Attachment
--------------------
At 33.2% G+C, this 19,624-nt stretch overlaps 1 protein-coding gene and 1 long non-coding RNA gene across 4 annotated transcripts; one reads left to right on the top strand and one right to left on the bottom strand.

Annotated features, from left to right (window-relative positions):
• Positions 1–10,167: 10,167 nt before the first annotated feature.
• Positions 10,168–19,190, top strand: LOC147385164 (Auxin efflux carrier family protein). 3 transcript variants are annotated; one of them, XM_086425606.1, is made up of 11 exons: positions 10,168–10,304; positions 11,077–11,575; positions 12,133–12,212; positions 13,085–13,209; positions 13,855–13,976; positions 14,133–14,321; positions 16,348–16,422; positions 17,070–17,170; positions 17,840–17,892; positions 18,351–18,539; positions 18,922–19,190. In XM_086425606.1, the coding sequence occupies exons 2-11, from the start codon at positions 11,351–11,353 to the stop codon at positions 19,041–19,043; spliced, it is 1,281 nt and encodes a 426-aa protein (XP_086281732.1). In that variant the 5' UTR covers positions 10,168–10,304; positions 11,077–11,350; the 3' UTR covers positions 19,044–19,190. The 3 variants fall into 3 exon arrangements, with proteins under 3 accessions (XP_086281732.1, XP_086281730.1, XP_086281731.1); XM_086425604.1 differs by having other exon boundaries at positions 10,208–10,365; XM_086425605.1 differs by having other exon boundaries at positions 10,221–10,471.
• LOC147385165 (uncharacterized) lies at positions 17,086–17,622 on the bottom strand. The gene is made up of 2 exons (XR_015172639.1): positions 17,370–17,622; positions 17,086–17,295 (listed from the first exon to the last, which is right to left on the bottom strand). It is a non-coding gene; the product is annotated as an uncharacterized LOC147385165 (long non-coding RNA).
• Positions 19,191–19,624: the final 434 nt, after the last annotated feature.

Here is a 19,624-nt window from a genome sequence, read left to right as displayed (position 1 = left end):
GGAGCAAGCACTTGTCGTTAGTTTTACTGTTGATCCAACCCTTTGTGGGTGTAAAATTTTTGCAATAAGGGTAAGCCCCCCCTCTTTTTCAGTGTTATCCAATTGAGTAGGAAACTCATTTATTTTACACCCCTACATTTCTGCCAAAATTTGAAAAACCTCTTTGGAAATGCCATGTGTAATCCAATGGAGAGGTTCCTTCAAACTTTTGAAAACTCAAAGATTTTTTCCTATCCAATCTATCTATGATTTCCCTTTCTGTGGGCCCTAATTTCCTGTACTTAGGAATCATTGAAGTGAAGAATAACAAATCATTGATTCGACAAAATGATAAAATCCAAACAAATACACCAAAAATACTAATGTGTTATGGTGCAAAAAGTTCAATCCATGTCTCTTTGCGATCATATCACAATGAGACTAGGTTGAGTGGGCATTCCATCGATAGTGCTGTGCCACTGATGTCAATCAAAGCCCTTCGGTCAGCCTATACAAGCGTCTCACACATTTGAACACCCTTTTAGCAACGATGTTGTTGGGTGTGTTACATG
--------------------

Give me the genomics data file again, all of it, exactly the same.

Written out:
At 33.2% G+C, this 19,624-nt stretch overlaps 1 protein-coding gene and 1 long non-coding RNA gene across 4 annotated transcripts; one reads left to right on the top strand and one right to left on the bottom strand.

Annotated features, from left to right (window-relative positions):
• Positions 1–10,167: 10,167 nt before the first annotated feature.
• Positions 10,168–19,190, top strand: LOC147385164 (Auxin efflux carrier family protein). 3 transcript variants are annotated; one of them, XM_086425606.1, is made up of 11 exons: positions 10,168–10,304; positions 11,077–11,575; positions 12,133–12,212; positions 13,085–13,209; positions 13,855–13,976; positions 14,133–14,321; positions 16,348–16,422; positions 17,070–17,170; positions 17,840–17,892; positions 18,351–18,539; positions 18,922–19,190. In XM_086425606.1, the coding sequence occupies exons 2-11, from the start codon at positions 11,351–11,353 to the stop codon at positions 19,041–19,043; spliced, it is 1,281 nt and encodes a 426-aa protein (XP_086281732.1). In that variant the 5' UTR covers positions 10,168–10,304; positions 11,077–11,350; the 3' UTR covers positions 19,044–19,190. The 3 variants fall into 3 exon arrangements, with proteins under 3 accessions (XP_086281732.1, XP_086281730.1, XP_086281731.1); XM_086425604.1 differs by having other exon boundaries at positions 10,208–10,365; XM_086425605.1 differs by having other exon boundaries at positions 10,221–10,471.
• LOC147385165 (uncharacterized) lies at positions 17,086–17,622 on the bottom strand. The gene is made up of 2 exons (XR_015172639.1): positions 17,370–17,622; positions 17,086–17,295 (listed from the first exon to the last, which is right to left on the bottom strand). It is a non-coding gene; the product is annotated as an uncharacterized LOC147385165 (long non-coding RNA).
• Positions 19,191–19,624: the final 434 nt, after the last annotated feature.

Here is a 19,624-nt window from a genome sequence, read left to right as displayed (position 1 = left end):
GGAGCAAGCACTTGTCGTTAGTTTTACTGTTGATCCAACCCTTTGTGGGTGTAAAATTTTTGCAATAAGGGTAAGCCCCCCCTCTTTTTCAGTGTTATCCAATTGAGTAGGAAACTCATTTATTTTACACCCCTACATTTCTGCCAAAATTTGAAAAACCTCTTTGGAAATGCCATGTGTAATCCAATGGAGAGGTTCCTTCAAACTTTTGAAAACTCAAAGATTTTTTCCTATCCAATCTATCTATGATTTCCCTTTCTGTGGGCCCTAATTTCCTGTACTTAGGAATCATTGAAGTGAAGAATAACAAATCATTGATTCGACAAAATGATAAAATCCAAACAAATACACCAAAAATACTAATGTGTTATGGTGCAAAAAGTTCAATCCATGTCTCTTTGCGATCATATCACAATGAGACTAGGTTGAGTGGGCATTCCATCGATAGTGCTGTGCCACTGATGTCAATCAAAGCCCTTCGGTCAGCCTATACAAGCGTCTCACACATTTGAACACCCTTTTAGCAACGATGTTGTTGGGTGTGTTACATG